It seems like, on a weekly basis, we are bombarded by advertising and glossy brochures which arrive in our Practice describing the latest offerings of the cosmetic surgery industry to rejuvenate and revive facial appearance. Clients should perhaps forgive us for not believing all the claims that are made for these products and indeed for taking time to assess the evidence the efficacy of individual products prior to adopting them into our cupboards. There is no doubt that certain products have revolutionised the market of the non-surgical facial rejuvenation in recent years. The use of botulinum toxin injections to selectively weaken certain muscles offers significant advantage in terms of reducing facial wrinkling, particularly around the eyes. Similarly, the use of products hyaluronic acid such as Juvederm and Restylane are very useful in redressing the deepening folds around our mouths and indeed enhancing lips. These products have a strong track record for safety and for effectiveness and we commonly use them.
In contrast, there is a litany of other products which we have not used because of concerns with regard to safety and efficacy. The withdrawal of some of these products from the market and indeed subsequent concerns about their safety I think proves the point.
There is, however, one treatment that has demonstrated to be effective both in terms of costs and results. This is the use of the patient’s own fat to enhance and rejuvenate their facial features. We sometimes refer to this as “Coleman fat transfer”. This technique was popularised by Sidney Coleman, one of our colleagues from New York. The technique involves a small incision around the tummy button usually, and sucking some excess abdominal fat. The fat is then spun down in a centrifuge and small lines of fat can be injected into fine tunnels in the face to enhance the volume of certain areas. This is very safe because it is the patient’s own tissue. The concept is not dissimilar to the use of skin grafts for burns.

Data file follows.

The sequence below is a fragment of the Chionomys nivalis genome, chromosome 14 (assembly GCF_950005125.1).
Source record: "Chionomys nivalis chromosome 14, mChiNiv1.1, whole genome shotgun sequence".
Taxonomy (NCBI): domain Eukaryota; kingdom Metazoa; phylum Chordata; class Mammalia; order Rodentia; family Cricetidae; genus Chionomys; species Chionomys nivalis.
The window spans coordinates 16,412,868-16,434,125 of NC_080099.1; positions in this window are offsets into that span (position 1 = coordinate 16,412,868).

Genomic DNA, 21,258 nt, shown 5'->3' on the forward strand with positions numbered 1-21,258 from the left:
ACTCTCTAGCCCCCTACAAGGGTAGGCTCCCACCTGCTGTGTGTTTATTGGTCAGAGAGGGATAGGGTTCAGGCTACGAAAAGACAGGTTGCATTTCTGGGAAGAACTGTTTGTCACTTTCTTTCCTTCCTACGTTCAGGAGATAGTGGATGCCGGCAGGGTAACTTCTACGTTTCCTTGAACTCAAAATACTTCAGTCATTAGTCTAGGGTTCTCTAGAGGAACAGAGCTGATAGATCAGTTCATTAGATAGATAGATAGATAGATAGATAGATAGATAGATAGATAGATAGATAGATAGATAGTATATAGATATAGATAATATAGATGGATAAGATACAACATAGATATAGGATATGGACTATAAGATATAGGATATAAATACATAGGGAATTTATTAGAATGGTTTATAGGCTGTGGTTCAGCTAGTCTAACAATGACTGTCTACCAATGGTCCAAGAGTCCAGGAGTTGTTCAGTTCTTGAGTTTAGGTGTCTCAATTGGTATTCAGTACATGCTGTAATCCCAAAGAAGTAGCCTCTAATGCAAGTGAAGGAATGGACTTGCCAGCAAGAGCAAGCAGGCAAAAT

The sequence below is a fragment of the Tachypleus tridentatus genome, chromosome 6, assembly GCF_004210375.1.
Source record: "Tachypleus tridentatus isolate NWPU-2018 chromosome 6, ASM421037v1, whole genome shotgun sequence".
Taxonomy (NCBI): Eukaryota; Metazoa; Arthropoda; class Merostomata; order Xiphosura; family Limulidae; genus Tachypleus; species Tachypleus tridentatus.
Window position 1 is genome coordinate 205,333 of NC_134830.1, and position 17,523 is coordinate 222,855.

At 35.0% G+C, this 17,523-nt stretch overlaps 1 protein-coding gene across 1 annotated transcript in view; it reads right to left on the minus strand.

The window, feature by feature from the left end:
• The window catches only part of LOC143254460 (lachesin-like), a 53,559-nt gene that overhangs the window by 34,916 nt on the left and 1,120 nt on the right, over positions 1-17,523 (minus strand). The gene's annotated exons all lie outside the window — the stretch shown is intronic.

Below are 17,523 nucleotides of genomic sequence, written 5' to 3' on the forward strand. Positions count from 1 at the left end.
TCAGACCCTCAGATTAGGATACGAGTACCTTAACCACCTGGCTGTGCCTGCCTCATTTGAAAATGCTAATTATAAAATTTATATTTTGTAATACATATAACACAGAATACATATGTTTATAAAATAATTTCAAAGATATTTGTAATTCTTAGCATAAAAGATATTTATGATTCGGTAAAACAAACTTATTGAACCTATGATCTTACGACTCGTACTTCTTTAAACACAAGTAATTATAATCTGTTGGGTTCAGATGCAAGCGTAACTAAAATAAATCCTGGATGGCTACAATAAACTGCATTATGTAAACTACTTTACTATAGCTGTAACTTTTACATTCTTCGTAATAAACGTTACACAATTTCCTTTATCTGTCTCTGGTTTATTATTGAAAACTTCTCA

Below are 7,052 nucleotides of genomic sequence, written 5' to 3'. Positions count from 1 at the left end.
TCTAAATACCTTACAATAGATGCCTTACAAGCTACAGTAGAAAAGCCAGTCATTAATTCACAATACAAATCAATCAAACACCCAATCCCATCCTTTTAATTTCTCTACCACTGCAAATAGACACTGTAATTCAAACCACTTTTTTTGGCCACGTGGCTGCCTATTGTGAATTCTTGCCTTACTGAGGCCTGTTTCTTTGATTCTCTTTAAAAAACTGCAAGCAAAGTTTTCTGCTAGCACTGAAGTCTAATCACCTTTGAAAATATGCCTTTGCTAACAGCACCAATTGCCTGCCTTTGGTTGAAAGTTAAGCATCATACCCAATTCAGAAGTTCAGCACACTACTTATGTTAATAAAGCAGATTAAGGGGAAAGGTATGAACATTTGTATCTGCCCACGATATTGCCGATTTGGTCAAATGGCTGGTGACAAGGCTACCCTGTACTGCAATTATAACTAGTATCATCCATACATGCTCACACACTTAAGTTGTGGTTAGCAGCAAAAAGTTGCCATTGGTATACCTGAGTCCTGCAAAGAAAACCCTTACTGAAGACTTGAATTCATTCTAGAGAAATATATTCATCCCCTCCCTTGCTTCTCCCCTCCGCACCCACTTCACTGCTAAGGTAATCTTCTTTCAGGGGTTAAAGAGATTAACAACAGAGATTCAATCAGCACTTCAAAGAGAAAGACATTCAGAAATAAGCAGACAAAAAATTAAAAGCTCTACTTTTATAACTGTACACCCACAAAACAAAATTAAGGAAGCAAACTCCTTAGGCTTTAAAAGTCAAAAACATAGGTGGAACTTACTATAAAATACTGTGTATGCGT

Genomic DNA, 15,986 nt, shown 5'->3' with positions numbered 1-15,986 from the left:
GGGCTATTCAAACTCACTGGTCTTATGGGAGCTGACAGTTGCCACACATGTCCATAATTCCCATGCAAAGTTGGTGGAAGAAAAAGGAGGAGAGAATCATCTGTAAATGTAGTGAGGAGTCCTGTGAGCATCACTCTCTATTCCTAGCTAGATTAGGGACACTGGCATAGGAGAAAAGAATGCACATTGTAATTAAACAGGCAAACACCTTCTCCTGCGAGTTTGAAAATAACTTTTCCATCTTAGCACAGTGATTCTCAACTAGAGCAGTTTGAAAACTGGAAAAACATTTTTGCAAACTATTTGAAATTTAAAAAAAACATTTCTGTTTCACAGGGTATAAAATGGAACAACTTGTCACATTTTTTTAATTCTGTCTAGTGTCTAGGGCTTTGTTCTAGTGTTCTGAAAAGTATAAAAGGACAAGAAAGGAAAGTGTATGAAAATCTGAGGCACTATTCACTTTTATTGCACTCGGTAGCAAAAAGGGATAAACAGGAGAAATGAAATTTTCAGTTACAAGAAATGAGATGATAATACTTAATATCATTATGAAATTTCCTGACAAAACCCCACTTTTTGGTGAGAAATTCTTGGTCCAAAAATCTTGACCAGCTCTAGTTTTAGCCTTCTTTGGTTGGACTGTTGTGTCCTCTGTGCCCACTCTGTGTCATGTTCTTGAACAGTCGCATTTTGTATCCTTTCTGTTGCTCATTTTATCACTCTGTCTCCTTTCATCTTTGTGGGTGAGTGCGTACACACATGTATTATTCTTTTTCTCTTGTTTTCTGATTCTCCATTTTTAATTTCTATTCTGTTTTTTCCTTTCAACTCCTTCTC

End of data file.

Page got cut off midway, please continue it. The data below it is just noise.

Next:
When it comes to other forms of facial plastic surgery, we also prefer to use the patient’s own tissue whenever possible. For example, with rhinoplasty, there have been a multitude of suggestions in the media and in brochures that injections of foreign material could be used to change the appearance of the nose. While this is undoubtedly true, we have grave concerns over the long term safety of permanently injected products. Similarly, the fashion for inserting foreign bodies surgically into the nose such as silicone and porous plastic is by and large going out of favour. We now, whenever possible, prefer to use cartilage from the patient. This can be harvested from either the bowl of the ear, the septum or, occasionally, the rib. The advantage of using your own cartilage is that it is safe, is not rejected, has a low incidence of infection and survives minor trauma in the same way as normal tissue.